ABSTRACT: The aim of the Population Health Intervention Research Initiative for Canada (PHIRIC) is to build capacity to increase the quantity, quality and use of population health intervention research. But what capacity is required, and how should capacity be created? There may be relevant lessons from the Canadian Heart Health Initiative (CHHI), a 20-year initiative (1986-2006) that was groundbreaking in its attempt to bring together researchers and public health leaders (from government and non-government organizations) to jointly plan, conduct and act on relevant evidence. The present study focused on what enabled and constrained the ability to fund, conduct and use science in the CHHI. Guided by a provisional capacity-building framework, a two-step methodology was used: a CHHI document analysis followed by consultation with CHHI leaders to refine and confirm emerging findings. A few well-positioned, visionary people conceived of the CHHI as a long-term, coherent initiative that would have impact, and they then created an environment to enable this to become reality. To achieve the vision, capacity was needed to a) align science (research and evaluation) with public health policy and program priorities, including the capacity to study "natural experiments" and b) build meaningful partnerships within and across sectors. There is now an opportunity to apply lessons from the CHHI in planning PHIRIC.
    No preview · Article · Jan 2009 · Canadian journal of public health. Revue canadienne de santé publique
  • Source
    [Show abstract] [Hide abstract]
    ABSTRACT: The School Health Action, Planning, and Evaluation System (SHAPES) is a data collection and feedback system designed to support population-based intervention planning, evaluation, and field research related to youth. The Physical Activity Module of SHAPES consists of: (a) a machine readable questionnaire to collect physical activity data from all students (grades 6 to 12) in a school, (b) a school administrator questionnaire to assess school policies, programs, and resources related to physical activity, and (c) a school-specific feedback report documenting student behavior and school programs and policies. This SHAPES module provides schools with feedback that enables them to take stock of patterns of activity and obesity within their school, recognize what is (and what is not) in place to support physical activity, and how to plan and evaluate their own prevention efforts. SHAPES enables researchers and stakeholders to identify what interventions work, in what contexts, with what students.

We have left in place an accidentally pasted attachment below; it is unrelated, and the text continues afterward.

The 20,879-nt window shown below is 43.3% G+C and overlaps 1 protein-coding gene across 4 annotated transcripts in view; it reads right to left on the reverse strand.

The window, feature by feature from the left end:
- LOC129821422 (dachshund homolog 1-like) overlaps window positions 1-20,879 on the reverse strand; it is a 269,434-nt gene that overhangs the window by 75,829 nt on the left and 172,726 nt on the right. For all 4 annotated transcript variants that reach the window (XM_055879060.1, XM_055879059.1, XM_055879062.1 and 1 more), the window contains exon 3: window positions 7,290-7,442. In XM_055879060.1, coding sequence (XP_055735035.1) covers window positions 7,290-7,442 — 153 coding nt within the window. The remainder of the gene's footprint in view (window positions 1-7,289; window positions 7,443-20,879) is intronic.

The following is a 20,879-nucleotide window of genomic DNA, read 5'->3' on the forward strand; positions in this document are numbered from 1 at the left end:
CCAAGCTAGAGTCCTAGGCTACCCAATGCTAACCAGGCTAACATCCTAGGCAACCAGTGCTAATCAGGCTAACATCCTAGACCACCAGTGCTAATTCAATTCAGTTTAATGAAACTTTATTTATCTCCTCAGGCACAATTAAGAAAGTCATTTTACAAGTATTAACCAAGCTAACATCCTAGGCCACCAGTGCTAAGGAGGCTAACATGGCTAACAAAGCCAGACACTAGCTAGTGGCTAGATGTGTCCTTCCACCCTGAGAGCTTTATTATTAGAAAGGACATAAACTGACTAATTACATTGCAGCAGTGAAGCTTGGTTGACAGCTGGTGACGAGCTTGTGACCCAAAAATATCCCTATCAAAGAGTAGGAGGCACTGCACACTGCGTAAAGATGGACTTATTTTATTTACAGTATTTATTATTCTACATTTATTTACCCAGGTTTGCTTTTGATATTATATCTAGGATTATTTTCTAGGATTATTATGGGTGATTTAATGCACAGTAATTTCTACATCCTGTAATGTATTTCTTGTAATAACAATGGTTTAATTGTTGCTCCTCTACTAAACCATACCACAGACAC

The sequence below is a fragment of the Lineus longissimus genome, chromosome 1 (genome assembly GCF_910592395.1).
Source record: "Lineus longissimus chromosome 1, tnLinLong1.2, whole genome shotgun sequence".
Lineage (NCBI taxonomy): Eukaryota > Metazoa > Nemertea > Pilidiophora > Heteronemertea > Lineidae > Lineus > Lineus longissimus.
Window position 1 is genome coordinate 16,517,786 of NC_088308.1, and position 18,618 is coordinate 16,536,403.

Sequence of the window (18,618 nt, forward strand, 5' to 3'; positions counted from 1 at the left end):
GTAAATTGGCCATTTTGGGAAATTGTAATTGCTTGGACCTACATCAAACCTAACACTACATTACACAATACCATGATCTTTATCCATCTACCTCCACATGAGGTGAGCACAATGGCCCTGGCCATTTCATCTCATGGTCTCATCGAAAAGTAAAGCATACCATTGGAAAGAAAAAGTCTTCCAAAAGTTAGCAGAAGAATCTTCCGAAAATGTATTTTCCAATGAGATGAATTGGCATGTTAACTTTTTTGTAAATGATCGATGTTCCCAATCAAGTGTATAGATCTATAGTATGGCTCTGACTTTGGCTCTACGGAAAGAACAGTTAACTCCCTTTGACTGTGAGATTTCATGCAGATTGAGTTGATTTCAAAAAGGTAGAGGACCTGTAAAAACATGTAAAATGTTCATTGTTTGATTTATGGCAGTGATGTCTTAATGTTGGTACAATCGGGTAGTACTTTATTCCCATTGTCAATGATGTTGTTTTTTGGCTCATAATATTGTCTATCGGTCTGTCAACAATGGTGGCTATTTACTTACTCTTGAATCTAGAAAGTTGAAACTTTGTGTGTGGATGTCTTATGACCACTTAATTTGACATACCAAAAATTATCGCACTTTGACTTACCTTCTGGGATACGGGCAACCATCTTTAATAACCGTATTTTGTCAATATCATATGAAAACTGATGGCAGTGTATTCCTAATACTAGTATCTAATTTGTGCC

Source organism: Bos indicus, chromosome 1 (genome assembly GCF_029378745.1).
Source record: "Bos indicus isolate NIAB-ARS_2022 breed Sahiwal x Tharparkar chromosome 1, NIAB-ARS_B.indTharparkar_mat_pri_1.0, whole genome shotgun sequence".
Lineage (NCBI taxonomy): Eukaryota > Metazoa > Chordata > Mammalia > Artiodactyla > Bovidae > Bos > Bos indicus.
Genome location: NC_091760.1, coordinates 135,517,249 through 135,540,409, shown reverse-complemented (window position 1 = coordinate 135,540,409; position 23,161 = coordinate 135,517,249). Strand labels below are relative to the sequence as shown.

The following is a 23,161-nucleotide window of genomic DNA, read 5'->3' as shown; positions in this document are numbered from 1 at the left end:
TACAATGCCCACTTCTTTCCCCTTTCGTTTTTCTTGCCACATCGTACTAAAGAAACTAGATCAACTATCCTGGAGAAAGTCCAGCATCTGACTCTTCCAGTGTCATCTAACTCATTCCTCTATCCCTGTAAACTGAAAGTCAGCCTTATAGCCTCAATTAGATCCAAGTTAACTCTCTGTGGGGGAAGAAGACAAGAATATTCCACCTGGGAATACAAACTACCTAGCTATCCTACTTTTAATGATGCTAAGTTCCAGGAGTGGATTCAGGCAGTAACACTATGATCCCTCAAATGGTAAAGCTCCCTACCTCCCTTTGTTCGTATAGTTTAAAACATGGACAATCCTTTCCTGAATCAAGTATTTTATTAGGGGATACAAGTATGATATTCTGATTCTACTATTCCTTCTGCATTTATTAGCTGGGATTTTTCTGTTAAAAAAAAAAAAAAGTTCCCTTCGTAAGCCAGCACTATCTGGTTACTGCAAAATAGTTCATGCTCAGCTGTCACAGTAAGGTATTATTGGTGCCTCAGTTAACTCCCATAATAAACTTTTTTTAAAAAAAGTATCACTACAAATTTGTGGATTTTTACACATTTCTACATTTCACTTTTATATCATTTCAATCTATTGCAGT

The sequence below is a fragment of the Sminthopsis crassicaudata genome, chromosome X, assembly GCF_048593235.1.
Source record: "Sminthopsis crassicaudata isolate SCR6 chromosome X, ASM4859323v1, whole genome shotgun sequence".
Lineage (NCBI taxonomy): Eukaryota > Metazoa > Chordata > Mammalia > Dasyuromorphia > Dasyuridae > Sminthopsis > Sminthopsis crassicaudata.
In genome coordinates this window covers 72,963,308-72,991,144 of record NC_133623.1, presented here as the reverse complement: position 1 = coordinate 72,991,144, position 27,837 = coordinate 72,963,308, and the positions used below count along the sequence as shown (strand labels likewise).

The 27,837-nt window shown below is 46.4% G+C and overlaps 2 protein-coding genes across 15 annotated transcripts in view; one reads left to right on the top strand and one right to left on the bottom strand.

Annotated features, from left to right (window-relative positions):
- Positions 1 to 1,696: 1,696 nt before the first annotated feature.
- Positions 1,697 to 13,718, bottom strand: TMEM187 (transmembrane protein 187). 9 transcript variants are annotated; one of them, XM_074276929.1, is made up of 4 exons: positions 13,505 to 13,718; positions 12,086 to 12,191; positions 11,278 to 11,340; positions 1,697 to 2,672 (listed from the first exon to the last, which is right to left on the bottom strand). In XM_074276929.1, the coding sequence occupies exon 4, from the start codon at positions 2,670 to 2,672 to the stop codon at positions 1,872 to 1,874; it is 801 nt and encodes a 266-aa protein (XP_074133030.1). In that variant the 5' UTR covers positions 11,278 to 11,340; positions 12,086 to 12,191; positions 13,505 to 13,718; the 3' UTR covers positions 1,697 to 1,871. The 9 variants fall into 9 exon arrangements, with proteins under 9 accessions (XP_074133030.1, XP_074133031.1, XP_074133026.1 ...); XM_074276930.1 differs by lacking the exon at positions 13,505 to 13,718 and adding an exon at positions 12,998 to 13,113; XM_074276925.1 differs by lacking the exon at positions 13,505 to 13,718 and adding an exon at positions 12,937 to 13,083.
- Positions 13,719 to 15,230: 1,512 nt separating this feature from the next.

Preview · Article · Mar 2008 · Health Promotion Practice
  • [Show abstract] [Hide abstract]
    ABSTRACT: Background: We conducted the first national survey of all 212 organizations in Canada with mandates for chronic disease prevention (CDP). In this abstract, we compare organizational capacity (OC) for CDP across regions and according to type of organization. Methods: Structured telephone interviews (95.5% response) were conducted in 3 types of organizations: those formally mandated to provide public health services (PHS), non-profit organizations (NPO), and grouped organizations (GO) (i.e. coalitions, partnerships, alliances, consortia). Data were collected on: (i) level of OC for CDP (measured by skills to implement CDP activities and resource adequacy); (ii) level of involvement in CDP activities; (iii) level of supports for OC; (iv) partnerships with other organizations. Results: PHS represented only 48% of all CDP organizations in Canada. Skill levels to implement CDP activities, involvement in CDP activities, and supports for OC were highest in Central Canada. Resource adequacy was low overall, but lowest in eastern Canada. The East reported the lowest number of partnerships but highest partnership effectiveness. In regard to organization type, involvement in CDP activities and level of supports for OC was highest in GO; resource adequacy was lowest in PHS; and NPO had the lowest number of partnerships, but highest level of partnership effectiveness. Conclusion: The infrastructure for CDP in Canada involves many different types of organizations beyond formally mandated PHS. There is variability in OC for CDP across Canada and type of organization. These data provide an evidence-base for better-informed decision-making in the public health system.